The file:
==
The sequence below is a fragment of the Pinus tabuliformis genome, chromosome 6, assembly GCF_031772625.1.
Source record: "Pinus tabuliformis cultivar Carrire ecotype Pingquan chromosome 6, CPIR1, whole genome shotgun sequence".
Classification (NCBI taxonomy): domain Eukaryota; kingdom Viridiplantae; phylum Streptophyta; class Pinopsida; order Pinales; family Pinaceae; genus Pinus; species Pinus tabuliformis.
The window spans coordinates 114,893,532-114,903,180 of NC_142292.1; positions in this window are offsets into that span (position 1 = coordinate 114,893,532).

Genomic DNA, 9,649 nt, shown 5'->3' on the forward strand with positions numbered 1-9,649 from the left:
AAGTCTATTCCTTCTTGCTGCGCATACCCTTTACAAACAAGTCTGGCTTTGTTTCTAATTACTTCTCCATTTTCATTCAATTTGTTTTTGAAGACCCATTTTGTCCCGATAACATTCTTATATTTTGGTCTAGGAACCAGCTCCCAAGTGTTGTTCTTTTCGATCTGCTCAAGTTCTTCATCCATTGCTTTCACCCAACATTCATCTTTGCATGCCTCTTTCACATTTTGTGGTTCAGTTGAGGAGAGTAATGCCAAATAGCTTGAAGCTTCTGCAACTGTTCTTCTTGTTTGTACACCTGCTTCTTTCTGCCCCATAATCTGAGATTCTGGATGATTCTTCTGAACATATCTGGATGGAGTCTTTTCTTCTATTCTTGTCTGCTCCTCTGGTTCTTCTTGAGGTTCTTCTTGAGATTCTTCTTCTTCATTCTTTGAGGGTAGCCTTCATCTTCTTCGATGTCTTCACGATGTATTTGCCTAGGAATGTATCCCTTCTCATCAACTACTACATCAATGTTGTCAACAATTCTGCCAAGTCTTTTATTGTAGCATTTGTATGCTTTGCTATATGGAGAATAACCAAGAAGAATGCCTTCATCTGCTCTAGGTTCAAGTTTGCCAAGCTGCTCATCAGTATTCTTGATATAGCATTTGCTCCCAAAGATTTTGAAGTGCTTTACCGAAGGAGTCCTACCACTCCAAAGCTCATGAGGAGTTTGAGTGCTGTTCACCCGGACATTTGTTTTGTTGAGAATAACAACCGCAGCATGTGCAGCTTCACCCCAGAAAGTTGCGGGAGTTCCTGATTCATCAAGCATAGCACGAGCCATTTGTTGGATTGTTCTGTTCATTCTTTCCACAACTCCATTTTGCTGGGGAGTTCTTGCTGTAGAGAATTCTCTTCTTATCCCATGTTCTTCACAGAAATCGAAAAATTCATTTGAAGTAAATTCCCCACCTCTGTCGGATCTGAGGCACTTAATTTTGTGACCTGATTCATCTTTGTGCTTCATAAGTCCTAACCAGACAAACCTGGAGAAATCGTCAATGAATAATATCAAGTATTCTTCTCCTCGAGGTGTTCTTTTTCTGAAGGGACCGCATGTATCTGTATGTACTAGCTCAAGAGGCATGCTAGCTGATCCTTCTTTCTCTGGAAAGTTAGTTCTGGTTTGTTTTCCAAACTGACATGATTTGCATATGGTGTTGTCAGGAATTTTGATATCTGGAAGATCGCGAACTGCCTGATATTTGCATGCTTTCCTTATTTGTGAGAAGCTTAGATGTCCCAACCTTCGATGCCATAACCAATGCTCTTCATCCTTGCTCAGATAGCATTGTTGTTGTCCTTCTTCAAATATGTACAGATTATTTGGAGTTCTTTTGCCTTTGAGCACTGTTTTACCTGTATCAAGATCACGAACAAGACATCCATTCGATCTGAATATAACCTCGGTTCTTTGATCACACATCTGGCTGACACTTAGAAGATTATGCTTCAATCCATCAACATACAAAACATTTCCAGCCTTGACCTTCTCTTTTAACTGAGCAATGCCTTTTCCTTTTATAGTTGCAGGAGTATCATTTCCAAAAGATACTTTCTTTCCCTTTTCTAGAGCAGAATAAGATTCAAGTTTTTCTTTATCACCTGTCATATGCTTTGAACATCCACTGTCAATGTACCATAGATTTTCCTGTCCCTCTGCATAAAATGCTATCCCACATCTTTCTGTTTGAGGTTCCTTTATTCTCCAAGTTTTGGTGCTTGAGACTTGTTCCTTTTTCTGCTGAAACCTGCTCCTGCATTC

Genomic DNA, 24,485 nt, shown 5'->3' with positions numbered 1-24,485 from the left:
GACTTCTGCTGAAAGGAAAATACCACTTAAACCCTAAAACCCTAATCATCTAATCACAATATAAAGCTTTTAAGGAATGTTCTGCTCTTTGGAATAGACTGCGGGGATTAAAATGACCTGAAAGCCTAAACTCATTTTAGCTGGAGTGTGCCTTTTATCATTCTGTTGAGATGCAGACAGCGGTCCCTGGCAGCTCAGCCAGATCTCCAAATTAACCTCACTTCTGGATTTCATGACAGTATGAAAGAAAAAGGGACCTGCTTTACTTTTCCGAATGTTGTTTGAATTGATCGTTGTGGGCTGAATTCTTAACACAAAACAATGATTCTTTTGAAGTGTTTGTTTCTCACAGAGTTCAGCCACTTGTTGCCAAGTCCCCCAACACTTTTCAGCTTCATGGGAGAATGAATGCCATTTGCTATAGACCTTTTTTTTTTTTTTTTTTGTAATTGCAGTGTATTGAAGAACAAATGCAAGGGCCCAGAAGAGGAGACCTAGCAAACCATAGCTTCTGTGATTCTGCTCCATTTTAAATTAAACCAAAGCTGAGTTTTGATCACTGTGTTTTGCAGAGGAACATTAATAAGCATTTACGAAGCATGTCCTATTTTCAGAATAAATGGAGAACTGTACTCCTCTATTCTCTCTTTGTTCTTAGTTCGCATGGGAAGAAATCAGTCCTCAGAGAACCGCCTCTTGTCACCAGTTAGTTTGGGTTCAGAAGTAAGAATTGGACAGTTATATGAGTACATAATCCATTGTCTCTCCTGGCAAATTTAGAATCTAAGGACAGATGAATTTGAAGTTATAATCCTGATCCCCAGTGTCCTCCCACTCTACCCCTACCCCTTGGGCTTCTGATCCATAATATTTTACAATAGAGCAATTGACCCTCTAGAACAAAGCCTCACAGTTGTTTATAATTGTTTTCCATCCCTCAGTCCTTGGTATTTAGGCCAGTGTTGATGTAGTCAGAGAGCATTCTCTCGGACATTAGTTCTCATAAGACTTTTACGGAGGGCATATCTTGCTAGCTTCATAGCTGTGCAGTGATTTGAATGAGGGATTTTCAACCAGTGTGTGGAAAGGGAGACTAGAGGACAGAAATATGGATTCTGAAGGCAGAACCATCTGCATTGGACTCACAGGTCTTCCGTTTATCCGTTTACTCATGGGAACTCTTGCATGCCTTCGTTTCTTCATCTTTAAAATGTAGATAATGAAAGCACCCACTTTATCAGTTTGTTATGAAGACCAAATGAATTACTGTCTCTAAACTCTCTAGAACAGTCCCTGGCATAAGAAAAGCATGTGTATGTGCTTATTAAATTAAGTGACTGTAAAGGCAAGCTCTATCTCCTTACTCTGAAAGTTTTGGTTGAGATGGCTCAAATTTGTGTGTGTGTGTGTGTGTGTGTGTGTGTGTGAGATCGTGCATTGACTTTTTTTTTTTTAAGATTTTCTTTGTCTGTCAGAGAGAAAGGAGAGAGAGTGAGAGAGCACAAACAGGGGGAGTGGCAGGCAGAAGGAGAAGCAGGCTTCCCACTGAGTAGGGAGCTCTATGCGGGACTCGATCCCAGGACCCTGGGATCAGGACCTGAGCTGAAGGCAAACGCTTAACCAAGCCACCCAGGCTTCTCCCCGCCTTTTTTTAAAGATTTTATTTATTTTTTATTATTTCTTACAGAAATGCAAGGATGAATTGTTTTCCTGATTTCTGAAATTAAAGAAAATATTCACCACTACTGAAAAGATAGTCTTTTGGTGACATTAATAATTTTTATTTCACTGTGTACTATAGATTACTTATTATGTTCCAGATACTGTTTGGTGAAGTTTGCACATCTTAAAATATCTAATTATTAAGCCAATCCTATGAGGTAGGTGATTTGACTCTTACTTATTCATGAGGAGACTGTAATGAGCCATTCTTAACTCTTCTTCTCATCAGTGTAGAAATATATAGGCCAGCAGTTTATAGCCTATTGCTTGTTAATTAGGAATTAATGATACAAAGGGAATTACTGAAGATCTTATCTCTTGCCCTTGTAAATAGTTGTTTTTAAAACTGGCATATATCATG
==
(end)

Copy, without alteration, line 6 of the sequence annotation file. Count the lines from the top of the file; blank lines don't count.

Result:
AAGTCTATTCCTTCTTGCTGCGCATACCCTTTACAAACAAGTCTGGCTTTGTTTCTAATTACTTCTCCATTTTCATTCAATTTGTTTTTGAAGACCCATTTTGTCCCGATAACATTCTTATATTTTGGTCTAGGAACCAGCTCCCAAGTGTTGTTCTTTTCGATCTGCTCAAGTTCTTCATCCATTGCTTTCACCCAACATTCATCTTTGCATGCCTCTTTCACATTTTGTGGTTCAGTTGAGGAGAGTAATGCCAAATAGCTTGAAGCTTCTGCAACTGTTCTTCTTGTTTGTACACCTGCTTCTTTCTGCCCCATAATCTGAGATTCTGGATGATTCTTCTGAACATATCTGGATGGAGTCTTTTCTTCTATTCTTGTCTGCTCCTCTGGTTCTTCTTGAGGTTCTTCTTGAGATTCTTCTTCTTCATTCTTTGAGGGTAGCCTTCATCTTCTTCGATGTCTTCACGATGTATTTGCCTAGGAATGTATCCCTTCTCATCAACTACTACATCAATGTTGTCAACAATTCTGCCAAGTCTTTTATTGTAGCATTTGTATGCTTTGCTATATGGAGAATAACCAAGAAGAATGCCTTCATCTGCTCTAGGTTCAAGTTTGCCAAGCTGCTCATCAGTATTCTTGATATAGCATTTGCTCCCAAAGATTTTGAAGTGCTTTACCGAAGGAGTCCTACCACTCCAAAGCTCATGAGGAGTTTGAGTGCTGTTCACCCGGACATTTGTTTTGTTGAGAATAACAACCGCAGCATGTGCAGCTTCACCCCAGAAAGTTGCGGGAGTTCCTGATTCATCAAGCATAGCACGAGCCATTTGTTGGATTGTTCTGTTCATTCTTTCCACAACTCCATTTTGCTGGGGAGTTCTTGCTGTAGAGAATTCTCTTCTTATCCCATGTTCTTCACAGAAATCGAAAAATTCATTTGAAGTAAATTCCCCACCTCTGTCGGATCTGAGGCACTTAATTTTGTGACCTGATTCATCTTTGTGCTTCATAAGTCCTAACCAGACAAACCTGGAGAAATCGTCAATGAATAATATCAAGTATTCTTCTCCTCGAGGTGTTCTTTTTCTGAAGGGACCGCATGTATCTGTATGTACTAGCTCAAGAGGCATGCTAGCTGATCCTTCTTTCTCTGGAAAGTTAGTTCTGGTTTGTTTTCCAAACTGACATGATTTGCATATGGTGTTGTCAGGAATTTTGATATCTGGAAGATCGCGAACTGCCTGATATTTGCATGCTTTCCTTATTTGTGAGAAGCTTAGATGTCCCAACCTTCGATGCCATAACCAATGCTCTTCATCCTTGCTCAGATAGCATTGTTGTTGTCCTTCTTCAAATATGTACAGATTATTTGGAGTTCTTTTGCCTTTGAGCACTGTTTTACCTGTATCAAGATCACGAACAAGACATCCATTCGATCTGAATATAACCTCGGTTCTTTGATCACACATCTGGCTGACACTTAGAAGATTATGCTTCAATCCATCAACATACAAAACATTTCCAGCCTTGACCTTCTCTTTTAACTGAGCAATGCCTTTTCCTTTTATAGTTGCAGGAGTATCATTTCCAAAAGATACTTTCTTTCCCTTTTCTAGAGCAGAATAAGATTCAAGTTTTTCTTTATCACCTGTCATATGCTTTGAACATCCACTGTCAATGTACCATAGATTTTCCTGTCCCTCTGCATAAAATGCTATCCCACATCTTTCTGTTTGAGGTTCCTTTATTCTCCAAGTTTTGGTGCTTGAGACTTGTTCCTTTTTCTGCTGAAACCTGCTCCTGCATTC